originally published in Ad Age
Facebook tried to remove almost every objection to buying a virtual reality headset with the launch of Oculus Go. Its move is more intriguing given the timing of the latest release from Snap, whose app Snapchat created a mass market for augmented reality. The devices are polar opposites, but they
share one trait in common.
I’m hesitant to order virtual reality headsets, as the excitement fades minutes after taking them out of the box. Still, I was excited to shell out $200 for the Go. This is the first major VR headset that doesn’t require being tethered to a computer, and better still, it doesn’t require using your phone as the screen. Once you set up Go, it is fully self-contained. It also comes with a compelling content library, from adventure games to movies.
But just before Facebook released Go, Snapchat showed off its new version of Spectacles, the glasses that record short videos, and now photos. Spectacles, selling for $150, provide an entirely different perspective, far beyond the dichotomy of virtual versus augmented reality. Here is how the two compare.
Go transports you to new surroundings. You’re under the ocean, on a roller coaster, floating in space or in a private movie theater.
Spectacles add a layer to your surroundings.
Go comes in one color—a sleek silver.
Spectacles come in three colors—”sapphire,” “onyx” and “ruby.” The colors then have shades. Select onyx, and you must choose the lighter “moonlight” or opaque “eclipse.”
Go invites you to host or join a virtual party with any of your Facebook friends who have an Oculus. You can hear friends’ voices and see their floating, cartoonish avatars.
Spectacles want you to be the life of the party, and then trigger that fear of missing out from everyone else who sees the Snaps.
Go gives you an avatar, one that you can’t customize much. It will probably wind up looking nothing like you.
Spectacles might cover your eyes, but it turns you into a real-world avatar—that of someone who wears Spectacles.
Go is for the living room, bedroom, den, or possibly the office. A daring person might use it on a train or plane, but you would have to be trusting of everyone around you.
Spectacles are for the beach, the barbecue, or wherever kids hang out these days (Picket lines? Childish Gambino concerts? Chick-Fil-A?).
Go requires you to put down your phone. It is useless, and you can’t see it with the headset strapped on.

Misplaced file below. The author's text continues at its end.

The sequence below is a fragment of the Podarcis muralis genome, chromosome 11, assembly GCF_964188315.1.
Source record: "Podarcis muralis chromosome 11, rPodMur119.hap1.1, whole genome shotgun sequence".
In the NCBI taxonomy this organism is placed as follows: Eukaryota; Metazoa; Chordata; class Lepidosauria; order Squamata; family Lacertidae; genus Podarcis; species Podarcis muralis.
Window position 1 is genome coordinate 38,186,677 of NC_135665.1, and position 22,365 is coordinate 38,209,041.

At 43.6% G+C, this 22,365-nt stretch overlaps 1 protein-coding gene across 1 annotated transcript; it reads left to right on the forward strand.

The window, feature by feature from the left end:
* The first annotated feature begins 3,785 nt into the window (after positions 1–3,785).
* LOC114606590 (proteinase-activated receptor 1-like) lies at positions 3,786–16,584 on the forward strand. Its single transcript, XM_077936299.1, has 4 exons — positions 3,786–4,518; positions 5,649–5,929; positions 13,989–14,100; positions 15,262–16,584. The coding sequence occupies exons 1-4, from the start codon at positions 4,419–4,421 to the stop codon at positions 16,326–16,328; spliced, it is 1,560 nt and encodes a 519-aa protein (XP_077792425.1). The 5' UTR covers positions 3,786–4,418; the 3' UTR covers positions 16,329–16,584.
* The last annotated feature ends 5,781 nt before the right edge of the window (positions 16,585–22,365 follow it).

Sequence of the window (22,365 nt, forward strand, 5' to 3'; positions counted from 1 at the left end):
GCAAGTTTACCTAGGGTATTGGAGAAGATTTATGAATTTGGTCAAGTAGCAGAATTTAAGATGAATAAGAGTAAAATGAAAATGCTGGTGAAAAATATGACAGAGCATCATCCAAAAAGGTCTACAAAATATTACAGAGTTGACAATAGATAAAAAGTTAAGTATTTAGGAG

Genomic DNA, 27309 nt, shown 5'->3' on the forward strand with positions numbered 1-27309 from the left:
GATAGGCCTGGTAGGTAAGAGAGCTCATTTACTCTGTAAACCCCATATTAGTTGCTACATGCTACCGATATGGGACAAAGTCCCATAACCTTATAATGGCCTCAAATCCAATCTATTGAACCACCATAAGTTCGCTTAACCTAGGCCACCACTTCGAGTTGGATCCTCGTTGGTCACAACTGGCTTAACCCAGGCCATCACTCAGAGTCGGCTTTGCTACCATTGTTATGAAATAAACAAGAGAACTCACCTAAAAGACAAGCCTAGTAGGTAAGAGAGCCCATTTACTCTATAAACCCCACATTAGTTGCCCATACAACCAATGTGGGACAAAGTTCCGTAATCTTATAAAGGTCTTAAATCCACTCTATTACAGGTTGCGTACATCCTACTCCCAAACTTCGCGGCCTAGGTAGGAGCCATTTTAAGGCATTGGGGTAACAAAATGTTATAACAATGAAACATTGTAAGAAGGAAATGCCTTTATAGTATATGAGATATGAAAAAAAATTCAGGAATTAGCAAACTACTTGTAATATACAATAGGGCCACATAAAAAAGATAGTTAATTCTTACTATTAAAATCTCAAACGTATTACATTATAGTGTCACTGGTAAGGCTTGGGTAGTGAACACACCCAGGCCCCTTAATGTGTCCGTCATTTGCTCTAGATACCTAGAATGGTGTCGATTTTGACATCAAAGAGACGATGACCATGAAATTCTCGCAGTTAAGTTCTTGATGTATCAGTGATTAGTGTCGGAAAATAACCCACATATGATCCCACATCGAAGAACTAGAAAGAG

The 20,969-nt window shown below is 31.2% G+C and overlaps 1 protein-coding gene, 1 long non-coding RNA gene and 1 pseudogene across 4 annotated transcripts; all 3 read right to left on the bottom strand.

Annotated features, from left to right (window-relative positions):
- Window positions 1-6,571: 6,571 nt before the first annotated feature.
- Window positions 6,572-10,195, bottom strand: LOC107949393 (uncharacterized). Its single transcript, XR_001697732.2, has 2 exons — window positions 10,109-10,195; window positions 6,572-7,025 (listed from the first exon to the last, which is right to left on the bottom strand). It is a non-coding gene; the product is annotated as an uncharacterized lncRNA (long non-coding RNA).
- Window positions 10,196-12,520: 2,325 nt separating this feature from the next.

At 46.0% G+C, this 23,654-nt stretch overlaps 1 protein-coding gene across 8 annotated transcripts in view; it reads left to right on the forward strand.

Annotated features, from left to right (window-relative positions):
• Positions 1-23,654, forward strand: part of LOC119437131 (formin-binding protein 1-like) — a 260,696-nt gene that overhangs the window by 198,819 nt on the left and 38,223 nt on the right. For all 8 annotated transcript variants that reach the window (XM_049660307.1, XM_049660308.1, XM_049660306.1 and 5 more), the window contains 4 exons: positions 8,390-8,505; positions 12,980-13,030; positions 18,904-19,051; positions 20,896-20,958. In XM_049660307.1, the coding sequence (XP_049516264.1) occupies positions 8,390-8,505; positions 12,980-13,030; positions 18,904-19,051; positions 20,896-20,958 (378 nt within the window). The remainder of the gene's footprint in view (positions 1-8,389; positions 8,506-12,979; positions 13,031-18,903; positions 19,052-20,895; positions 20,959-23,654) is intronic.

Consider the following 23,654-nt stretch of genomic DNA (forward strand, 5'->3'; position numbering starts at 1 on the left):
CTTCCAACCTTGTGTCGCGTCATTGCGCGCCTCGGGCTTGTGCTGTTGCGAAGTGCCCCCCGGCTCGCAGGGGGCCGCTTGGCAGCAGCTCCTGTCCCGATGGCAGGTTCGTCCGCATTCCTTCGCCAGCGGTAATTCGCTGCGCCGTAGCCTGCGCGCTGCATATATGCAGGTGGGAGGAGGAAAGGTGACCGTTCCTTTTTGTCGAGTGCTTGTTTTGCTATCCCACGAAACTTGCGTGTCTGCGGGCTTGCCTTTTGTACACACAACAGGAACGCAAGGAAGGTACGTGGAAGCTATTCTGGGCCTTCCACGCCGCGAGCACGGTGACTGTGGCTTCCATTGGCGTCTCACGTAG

Spectacles want you to pick up your phone. That’s where you do the post-production, adding any filters or captions before sharing photos and videos.
Go wants everyone around you to know that you have entered the Matrix and are in full-on virtual reality mode.
Spectacles stand out to tech enthusiasts, but the average person on the street will have little clue what you’re wearing or what these glasses can do.
Go is constantly trying to upsell you. While there are many free apps, the Oculus Store pushes apps and movies ranging from $0.99 to $14.99, with bundles selling for north of $30.
Spectacles is constantly trying to sell you on using Snapchat.
Go will make people miss using their phones. When it’s good, it’s too good. You can’t wait to keep going, yet you can’t wait to take it off.
Spectacles will make people long to put away their phones. The biggest drawback of Spectacles is not the “the hands-free camera” advertised. Beyond needing to tap the glasses to record media, you then need to open Snapchat to post it, or save media to share through other channels.
Go lets you live-stream what you watch through the headset. But it’s virtual, not real.
Spectacles’ lack of live-streaming is their most glaring oversight.
Go will expand the market for VR by just enough to keep Facebook trying to figure out the killer app that could make a future Go headset a mass market device.
Spectacles will make investors wish Snap had kept the name Snapchat and focused on the app. But Spectacles will be a fun toy for twentysomethings to show off at the pool or Childish Gambino concerts.
Go and Spectacles will both make people feel lighter, freer, and more present when users put down their goggles, turn off their other devices and experience the world as it happens through their own eyes.